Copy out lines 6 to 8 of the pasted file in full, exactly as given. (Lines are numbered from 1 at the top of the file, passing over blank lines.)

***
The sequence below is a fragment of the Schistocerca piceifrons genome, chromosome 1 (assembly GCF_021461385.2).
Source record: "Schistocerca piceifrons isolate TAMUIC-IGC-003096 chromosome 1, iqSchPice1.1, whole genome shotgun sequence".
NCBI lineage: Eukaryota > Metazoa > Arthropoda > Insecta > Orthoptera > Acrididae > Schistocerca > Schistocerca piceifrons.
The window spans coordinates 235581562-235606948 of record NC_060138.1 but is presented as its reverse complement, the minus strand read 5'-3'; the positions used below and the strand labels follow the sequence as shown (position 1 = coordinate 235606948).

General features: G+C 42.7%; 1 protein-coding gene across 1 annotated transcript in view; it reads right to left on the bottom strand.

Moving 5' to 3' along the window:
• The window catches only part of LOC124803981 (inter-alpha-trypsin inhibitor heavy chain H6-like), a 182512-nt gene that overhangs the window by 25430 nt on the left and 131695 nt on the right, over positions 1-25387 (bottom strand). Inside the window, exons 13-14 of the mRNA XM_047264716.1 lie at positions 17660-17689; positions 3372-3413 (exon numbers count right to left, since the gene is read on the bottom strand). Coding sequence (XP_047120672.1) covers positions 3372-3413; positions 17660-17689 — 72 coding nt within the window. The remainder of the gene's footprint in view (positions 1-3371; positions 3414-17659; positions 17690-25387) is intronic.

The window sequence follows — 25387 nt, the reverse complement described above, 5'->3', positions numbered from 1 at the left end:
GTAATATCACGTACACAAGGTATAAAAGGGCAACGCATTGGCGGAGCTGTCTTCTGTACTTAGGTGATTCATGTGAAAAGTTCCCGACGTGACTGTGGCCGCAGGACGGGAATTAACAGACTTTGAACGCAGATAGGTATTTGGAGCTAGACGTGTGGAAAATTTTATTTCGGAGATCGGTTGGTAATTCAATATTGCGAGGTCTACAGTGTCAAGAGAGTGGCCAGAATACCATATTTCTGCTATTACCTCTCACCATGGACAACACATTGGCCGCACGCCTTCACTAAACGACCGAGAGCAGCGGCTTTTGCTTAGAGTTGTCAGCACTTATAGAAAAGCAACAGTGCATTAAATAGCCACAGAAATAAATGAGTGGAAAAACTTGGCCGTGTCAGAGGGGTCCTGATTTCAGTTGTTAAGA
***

Moving 5' to 3' along the window:
• The window catches only part of LOC124803981 (inter-alpha-trypsin inhibitor heavy chain H6-like), a 182512-nt gene that overhangs the window by 25430 nt on the left and 131695 nt on the right, over positions 1-25387 (bottom strand). Inside the window, exons 13-14 of the mRNA XM_047264716.1 lie at positions 17660-17689; positions 3372-3413 (exon numbers count right to left, since the gene is read on the bottom strand). Coding sequence (XP_047120672.1) covers positions 3372-3413; positions 17660-17689 — 72 coding nt within the window. The remainder of the gene's footprint in view (positions 1-3371; positions 3414-17659; positions 17690-25387) is intronic.

The window sequence follows — 25387 nt, the reverse complement described above, 5'->3', positions numbered from 1 at the left end: